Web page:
During the planning of geophysical surveys, Rockfire found that original and follow-up copper sampling encountered high values of molybdenum that were not included in previous estimates.
The inclusion of molybdenum has increased the average copper equivalent grade to 0.35%, up from the 0.25% recorded after a second round of core sampling in 1988.
“When the molybdenum values are incorporated into the original 1972 estimate, the result is a much higher average copper equivalent grade,” said chief executive David Price.
“Additionally, the copper values obtained from subsequent sampling of the drill core in 1988 further increase the average grade to 0.35% copper equivalent."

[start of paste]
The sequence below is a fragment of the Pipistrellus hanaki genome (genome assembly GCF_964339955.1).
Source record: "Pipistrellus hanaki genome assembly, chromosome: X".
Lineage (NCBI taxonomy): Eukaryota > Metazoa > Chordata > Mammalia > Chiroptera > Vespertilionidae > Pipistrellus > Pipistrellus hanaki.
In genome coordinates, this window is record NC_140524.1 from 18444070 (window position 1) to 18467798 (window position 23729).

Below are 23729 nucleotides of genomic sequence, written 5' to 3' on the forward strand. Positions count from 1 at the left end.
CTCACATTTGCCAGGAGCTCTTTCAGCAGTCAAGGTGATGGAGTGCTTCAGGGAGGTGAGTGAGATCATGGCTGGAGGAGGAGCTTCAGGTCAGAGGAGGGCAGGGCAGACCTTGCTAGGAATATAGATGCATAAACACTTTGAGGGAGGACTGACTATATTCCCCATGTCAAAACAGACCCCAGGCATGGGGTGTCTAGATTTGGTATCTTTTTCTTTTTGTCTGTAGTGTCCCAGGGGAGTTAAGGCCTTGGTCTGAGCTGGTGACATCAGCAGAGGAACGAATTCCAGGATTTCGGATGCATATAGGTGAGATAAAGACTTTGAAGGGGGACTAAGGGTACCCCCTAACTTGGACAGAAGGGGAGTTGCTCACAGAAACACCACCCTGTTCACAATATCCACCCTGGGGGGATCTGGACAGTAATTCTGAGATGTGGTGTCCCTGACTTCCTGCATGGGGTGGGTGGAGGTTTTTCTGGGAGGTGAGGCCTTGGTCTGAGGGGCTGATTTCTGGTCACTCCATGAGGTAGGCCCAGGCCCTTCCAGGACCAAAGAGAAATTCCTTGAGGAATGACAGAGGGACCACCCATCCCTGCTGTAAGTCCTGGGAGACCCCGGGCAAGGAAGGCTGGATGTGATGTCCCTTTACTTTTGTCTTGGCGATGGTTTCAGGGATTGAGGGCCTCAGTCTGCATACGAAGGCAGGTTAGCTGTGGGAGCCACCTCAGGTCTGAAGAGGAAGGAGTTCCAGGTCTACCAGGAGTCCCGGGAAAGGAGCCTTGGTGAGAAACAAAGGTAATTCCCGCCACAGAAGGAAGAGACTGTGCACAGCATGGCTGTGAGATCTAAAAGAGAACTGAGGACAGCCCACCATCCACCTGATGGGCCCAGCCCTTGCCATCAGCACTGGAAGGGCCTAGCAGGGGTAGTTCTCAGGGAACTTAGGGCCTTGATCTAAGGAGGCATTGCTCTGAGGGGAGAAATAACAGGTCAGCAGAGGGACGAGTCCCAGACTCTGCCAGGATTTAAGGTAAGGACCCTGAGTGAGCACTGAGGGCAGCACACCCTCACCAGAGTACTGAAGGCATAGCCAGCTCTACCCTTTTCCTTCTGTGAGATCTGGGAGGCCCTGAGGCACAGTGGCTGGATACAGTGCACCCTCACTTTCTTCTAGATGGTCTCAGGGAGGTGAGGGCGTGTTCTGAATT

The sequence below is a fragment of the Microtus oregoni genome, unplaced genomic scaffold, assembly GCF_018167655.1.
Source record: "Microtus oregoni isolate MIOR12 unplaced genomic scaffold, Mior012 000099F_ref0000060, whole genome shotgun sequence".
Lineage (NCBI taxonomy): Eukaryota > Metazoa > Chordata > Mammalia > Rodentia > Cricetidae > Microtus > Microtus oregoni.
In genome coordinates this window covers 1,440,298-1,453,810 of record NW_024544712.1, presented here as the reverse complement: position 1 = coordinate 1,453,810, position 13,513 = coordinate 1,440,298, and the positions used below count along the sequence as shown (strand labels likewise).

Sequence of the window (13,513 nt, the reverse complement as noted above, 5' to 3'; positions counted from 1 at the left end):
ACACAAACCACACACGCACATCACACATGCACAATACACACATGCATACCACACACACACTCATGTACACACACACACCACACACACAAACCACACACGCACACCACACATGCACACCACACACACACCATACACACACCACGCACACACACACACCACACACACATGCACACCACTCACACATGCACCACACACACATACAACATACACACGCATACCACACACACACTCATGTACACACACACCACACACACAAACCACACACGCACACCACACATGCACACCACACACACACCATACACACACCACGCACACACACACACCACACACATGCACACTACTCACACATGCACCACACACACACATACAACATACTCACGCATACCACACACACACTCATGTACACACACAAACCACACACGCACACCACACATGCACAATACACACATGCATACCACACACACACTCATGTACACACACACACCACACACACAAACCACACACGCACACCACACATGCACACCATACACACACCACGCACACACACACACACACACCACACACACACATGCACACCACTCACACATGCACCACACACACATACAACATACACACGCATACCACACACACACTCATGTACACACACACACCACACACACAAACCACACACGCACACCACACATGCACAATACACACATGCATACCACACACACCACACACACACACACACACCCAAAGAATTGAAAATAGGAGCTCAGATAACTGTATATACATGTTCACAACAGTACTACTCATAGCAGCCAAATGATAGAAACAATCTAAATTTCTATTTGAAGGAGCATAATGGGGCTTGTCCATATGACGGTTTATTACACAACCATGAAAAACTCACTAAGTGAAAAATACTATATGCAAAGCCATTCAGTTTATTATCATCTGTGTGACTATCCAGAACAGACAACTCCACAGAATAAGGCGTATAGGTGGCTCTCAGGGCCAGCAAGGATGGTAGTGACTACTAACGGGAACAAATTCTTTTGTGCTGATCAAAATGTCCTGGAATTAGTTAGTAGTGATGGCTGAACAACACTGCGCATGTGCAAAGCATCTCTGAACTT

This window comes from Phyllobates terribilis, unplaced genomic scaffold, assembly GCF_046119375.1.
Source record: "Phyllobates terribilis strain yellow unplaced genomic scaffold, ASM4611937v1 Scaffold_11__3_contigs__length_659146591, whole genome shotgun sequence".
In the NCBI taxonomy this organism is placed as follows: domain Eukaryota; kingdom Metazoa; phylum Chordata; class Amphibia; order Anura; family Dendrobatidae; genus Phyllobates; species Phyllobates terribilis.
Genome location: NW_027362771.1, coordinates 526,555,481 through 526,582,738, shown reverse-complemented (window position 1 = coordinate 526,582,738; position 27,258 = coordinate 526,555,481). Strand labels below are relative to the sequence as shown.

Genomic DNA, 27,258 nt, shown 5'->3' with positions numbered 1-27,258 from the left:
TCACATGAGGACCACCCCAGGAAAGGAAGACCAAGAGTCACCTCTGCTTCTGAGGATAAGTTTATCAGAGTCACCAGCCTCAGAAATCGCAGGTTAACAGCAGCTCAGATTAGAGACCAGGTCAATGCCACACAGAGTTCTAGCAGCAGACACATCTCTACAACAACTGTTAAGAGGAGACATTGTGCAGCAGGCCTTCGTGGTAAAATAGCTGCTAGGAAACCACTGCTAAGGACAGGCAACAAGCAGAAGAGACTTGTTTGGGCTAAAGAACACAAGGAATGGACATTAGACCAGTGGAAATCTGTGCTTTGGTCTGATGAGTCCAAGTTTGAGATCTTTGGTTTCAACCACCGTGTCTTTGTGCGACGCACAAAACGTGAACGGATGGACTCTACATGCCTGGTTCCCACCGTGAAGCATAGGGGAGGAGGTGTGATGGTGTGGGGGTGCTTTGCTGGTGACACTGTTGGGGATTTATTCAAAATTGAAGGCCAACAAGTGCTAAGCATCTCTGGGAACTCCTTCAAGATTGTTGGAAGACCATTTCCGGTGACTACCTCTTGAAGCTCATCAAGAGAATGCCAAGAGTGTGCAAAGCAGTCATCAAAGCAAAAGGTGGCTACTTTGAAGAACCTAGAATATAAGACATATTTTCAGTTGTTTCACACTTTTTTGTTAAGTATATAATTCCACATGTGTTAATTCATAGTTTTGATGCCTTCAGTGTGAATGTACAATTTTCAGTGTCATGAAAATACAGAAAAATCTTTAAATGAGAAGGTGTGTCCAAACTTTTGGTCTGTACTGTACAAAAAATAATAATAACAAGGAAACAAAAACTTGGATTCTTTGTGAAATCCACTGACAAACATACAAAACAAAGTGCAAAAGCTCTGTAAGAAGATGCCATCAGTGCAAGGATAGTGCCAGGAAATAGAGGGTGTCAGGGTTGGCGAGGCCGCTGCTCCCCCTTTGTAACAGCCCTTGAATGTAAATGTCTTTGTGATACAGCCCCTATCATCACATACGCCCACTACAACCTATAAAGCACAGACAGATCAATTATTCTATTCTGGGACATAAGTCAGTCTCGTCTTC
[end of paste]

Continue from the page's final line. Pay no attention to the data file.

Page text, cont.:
Rockfire used an Inverse Distance Weighting (IDW) block model to determine tonnages and average grade for each block.
Using the original tonnage and the new copper equivalent grade of 0.35%, the amount of in-situ copper increases from 56,000 tonnes of copper to 122,500 tonnes of copper equivalent value.
At the current copper price of £4,535 per tonne, this represents an in-ground value of £555mln.
CEO Price said: "We are very excited by Copperhead's potential and have developed a staged and thorough exploration approach.
“Planned drilling is expected to deliver the next important growth milestone.”
The drilling is expected to deliver between 50 -100 million tonnes, with a grade range of 0.30 - 0.40% copper equivalent.
Price said geophysical surveys were being designed to highlight potential zones of higher copper grade.
If successful, the programme could “materially enhance the economic potential of the project”, he said.